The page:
By 2050, one-quarter of the world’s population will be African, which means that one in eight people will be an African woman. Yet, within the continent, let alone internationally, Africa’s women lack the economic clout their numbers might suggest. That disconnect has severe adverse implications for Africa’s prospects. In fact, the only way to tap Africa’s full potential is by dramatically improving women’s representation in the workplace, including in senior executive roles.
The contribution women can make to Africa’s future should be obvious. Worldwide, consumer spending – which is growingthree times faster in emerging markets than in developed economies – is largely controlled by women. This implies a powerful incentive for companies to bring more women into their decision-making processes.
Yet, even as the number of women sitting on the boards of global companies rises, progress is slow, and African women have been largely left out – with notable exceptions, such as Ngozi Okonjo-Iweala, a former Nigerian finance minister and World Bank managing director, who was appointed to the board of Twitter last year, undoubtedly because of the platform’s growing popularity in Africa. But Okonjo-Iweala is an outlier – few African women hold similarly influential positions at global corporations.
African women are barely present even in boardrooms within Africa, where 95% of CEOs are men. According to data from the African Development Bank, women hold only 12.7% of the board seats in Africa’s top listed companies.
This reflects a broader lack of gender equality across the African private sector that is preventing the continent’s economies from reaching their full potential. New research from the International Monetary Fund shows that countries ranked in the bottom 50% for gender equality globally – including large African economies like Ethiopia, Morocco, and Nigeria – could add a whopping 35% to their economies, on average, by bringing more women into the workplace. Having more women in senior leadership roles is critical to catalyzing a shift, given the powerful role that diversity at the top plays in shaping organizational priorities. As Africa is already home to six of the world’s ten fastest-growing economies, achieving gender balance in the workplace could deliver a significant boost to global growth.
Have you read?
This growth “bonus” reflects more than just an expanded labor force; a large body of research shows that companies benefit substantially when they include more women, with their unique talents, skills, and perspectives. For example, research by the McKinsey Global Institute reveals that businesses achieve higher financial returns when led by boards with greater ethnic and gender diversity.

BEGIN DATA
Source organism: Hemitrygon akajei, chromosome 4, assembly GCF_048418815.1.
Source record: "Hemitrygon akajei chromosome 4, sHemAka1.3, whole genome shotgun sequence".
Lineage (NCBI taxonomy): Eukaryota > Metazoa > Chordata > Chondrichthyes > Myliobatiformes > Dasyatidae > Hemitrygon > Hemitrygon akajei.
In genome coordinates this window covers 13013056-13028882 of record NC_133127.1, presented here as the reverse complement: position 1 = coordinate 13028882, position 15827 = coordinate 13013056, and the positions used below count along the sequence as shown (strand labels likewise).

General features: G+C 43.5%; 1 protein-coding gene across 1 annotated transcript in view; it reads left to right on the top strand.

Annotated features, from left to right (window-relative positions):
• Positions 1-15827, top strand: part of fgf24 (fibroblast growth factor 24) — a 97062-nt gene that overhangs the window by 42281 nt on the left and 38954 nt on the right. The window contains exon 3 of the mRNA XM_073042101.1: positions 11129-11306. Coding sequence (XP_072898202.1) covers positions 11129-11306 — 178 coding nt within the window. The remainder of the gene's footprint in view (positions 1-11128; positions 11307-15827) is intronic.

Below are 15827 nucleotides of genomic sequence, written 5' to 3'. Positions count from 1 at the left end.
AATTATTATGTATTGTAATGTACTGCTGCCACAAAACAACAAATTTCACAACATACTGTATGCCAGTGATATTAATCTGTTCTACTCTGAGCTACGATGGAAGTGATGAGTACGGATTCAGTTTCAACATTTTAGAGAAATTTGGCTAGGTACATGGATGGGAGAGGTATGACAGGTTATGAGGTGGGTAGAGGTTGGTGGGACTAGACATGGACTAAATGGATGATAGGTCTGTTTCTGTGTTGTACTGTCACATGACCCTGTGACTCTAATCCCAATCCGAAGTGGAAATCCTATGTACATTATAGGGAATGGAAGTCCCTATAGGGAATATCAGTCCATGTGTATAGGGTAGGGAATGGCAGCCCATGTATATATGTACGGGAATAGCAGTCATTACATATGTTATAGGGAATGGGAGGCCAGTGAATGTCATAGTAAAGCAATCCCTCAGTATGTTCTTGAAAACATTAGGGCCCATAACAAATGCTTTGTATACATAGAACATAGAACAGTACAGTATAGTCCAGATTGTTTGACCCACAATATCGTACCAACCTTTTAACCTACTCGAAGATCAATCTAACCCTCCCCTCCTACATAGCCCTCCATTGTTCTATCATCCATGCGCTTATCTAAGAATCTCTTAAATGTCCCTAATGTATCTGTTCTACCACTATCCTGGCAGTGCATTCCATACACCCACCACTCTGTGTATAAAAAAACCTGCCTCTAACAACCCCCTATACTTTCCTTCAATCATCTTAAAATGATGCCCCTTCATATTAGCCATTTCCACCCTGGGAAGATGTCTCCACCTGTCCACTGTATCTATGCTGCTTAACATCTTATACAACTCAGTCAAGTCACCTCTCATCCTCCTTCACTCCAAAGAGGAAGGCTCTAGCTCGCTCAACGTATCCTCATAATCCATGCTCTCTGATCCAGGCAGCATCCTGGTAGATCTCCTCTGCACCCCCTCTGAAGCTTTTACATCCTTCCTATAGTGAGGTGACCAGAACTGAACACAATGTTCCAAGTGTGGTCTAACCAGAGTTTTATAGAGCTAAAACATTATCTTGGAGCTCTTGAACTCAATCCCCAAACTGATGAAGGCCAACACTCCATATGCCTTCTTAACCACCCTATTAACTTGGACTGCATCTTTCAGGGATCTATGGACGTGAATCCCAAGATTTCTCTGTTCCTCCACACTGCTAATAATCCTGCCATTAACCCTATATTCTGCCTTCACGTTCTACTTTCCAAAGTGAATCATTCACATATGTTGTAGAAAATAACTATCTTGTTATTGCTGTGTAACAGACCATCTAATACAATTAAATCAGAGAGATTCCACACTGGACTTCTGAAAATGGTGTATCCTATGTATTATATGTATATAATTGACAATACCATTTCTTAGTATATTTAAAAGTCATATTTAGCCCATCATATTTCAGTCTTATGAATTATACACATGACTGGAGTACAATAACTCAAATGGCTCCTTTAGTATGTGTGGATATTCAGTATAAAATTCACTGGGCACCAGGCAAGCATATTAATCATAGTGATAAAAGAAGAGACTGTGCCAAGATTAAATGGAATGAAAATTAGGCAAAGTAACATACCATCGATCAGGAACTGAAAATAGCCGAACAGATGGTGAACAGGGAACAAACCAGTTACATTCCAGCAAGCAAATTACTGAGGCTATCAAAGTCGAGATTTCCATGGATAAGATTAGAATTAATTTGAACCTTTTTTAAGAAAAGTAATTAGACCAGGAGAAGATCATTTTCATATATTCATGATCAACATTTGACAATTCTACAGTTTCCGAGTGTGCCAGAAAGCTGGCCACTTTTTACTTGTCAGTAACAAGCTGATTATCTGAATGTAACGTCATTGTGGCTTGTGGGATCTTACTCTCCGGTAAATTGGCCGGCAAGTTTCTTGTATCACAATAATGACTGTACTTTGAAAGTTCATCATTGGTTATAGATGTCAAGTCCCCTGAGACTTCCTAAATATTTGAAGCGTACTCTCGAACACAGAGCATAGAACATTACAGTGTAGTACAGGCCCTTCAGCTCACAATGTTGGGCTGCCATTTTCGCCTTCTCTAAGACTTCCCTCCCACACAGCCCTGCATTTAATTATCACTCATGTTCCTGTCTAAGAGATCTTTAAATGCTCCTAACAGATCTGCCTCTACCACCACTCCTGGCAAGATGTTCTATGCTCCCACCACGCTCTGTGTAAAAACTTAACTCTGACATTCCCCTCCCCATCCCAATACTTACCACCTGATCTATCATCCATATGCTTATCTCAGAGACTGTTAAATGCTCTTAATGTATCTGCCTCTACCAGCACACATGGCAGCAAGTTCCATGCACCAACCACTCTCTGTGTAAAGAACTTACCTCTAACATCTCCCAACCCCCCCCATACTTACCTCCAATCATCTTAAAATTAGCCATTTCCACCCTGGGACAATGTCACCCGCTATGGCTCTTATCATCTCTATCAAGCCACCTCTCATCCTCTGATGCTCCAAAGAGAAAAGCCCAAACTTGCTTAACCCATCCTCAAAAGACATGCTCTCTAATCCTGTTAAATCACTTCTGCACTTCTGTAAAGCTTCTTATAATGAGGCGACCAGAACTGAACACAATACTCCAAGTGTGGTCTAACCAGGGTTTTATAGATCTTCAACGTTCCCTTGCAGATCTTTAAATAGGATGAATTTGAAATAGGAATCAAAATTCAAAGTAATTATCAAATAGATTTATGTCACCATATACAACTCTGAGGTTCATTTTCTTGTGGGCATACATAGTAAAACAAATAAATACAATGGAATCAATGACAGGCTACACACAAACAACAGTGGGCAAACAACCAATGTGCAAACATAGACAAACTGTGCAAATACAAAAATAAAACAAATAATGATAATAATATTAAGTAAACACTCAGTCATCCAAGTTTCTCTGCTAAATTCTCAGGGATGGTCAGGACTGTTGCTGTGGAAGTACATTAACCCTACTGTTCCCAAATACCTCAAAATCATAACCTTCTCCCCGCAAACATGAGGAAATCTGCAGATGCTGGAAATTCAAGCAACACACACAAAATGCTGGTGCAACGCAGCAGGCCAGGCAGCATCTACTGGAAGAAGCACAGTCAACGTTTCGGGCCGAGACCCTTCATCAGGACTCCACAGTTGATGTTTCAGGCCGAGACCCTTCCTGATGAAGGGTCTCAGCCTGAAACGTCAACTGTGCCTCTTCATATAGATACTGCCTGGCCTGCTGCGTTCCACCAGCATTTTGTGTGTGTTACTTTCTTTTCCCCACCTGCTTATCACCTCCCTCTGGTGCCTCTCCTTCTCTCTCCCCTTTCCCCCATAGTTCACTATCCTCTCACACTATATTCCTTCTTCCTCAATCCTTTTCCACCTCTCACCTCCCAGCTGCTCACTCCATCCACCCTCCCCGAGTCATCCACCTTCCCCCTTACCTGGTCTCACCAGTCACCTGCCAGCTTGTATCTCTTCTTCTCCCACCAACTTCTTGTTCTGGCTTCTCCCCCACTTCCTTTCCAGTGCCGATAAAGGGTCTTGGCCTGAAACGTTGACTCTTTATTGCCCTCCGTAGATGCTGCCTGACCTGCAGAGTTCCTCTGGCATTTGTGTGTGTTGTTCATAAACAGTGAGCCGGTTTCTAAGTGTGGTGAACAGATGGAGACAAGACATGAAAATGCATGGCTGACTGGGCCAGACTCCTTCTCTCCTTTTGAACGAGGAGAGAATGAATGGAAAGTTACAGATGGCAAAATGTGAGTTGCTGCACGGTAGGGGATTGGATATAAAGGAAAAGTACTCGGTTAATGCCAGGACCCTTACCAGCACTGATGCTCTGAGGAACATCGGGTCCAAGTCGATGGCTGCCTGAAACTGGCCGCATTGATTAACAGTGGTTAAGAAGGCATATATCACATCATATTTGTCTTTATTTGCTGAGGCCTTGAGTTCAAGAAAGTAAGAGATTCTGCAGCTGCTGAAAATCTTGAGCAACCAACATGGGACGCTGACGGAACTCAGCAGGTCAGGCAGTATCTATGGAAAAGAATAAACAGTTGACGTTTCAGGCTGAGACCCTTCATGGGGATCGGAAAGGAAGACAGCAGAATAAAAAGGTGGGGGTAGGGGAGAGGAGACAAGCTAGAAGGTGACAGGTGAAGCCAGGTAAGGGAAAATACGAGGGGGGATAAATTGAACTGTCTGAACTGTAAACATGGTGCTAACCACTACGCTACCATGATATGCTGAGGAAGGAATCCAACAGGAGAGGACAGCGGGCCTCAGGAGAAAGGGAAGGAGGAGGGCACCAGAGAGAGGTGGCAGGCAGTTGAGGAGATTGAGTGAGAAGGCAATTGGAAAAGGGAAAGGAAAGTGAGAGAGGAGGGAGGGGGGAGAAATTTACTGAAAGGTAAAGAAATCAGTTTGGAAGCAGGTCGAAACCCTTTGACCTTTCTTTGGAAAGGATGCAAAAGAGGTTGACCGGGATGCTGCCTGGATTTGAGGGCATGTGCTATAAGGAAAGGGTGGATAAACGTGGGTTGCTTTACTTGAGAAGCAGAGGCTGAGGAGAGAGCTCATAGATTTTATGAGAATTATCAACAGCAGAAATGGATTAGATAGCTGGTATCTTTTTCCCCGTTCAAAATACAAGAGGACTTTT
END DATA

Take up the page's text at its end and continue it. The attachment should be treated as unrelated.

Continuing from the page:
Likewise, according to MSCI, a leading provider of investment-decision support tools, companies lacking in board diversity have an above-average likelihood of enduring governance-related controversies. Companies with a critical mass of women in senior leadership positions, meanwhile, tend to perform better on corporate social responsibility.
Ghana’s worst-ever banking crisis, which erupted in 2017, was the result of years of weak risk management and poor corporate governance. It is probably no coincidence that UT Bank and Capital Bank, the institutions that ultimately collapsed, lacked diversity in both their executive and non-executive leadership teams. Different backgrounds and cognitive styles are critical in order to avoid homogenous groupthink and manage risk effectively.
Companies that rank poorly in terms of gender equality often claim that there are simply too few woman candidates available who are qualified for non-executive-board leadership. But there are qualified women everywhere, and, thanks to rising female participation in higher education, their numbers are growing. In fact, women are more likely than men to complete their degrees; but, as they climb the career ladder, they disappear from the ranks. Corporate gender strategies must, therefore, address the dynamics that inhibit women’s career progression, from support networks to family leave and childcare, as well as policies addressing harassment in the workplace.
To find the female leaders they need, firms should also check their blind spots, including the biases, conscious and unconscious, that may be impeding the advancement of their female employees. Women should also be encouraged to join networks and work with organizations that focus on finding and cultivating strong female leadership in order to enhance their visibility for new opportunities and increase their influence in existing roles.
The rapid gains in female representation in African governments underscore the availability of highly qualified and capable women. In Rwanda, women hold over 60% of parliamentary seats, the largest share in the world. Senegal also ranks in the top ten countries worldwide in this regard. And in Ethiopia, Prime Minister Abiy Ahmed’s cabinet is 50% female, and he has appointed Sahle-Work Zewde, the former United Nations representative to the African Union, as Ethiopia’s first female president. According to the World Bank’s Women, Business and the Law report, in the last decade, Sub-Saharan Africa has implemented more reforms aimed at boosting women’s economic inclusion than any other world region, but these numbers are largely propelled by a handful of economies on the continent. It is time that these advances be reflected in more countries, as well as in the region’s private sector.
As African women make greater strides in getting their voices heard, governments and businesses within the region and around the world should embrace this trend and bring more of them into their executive teams and their boardrooms. Given Africa’s swelling population and growing international influence, the effects of such a shift will be profoundly positive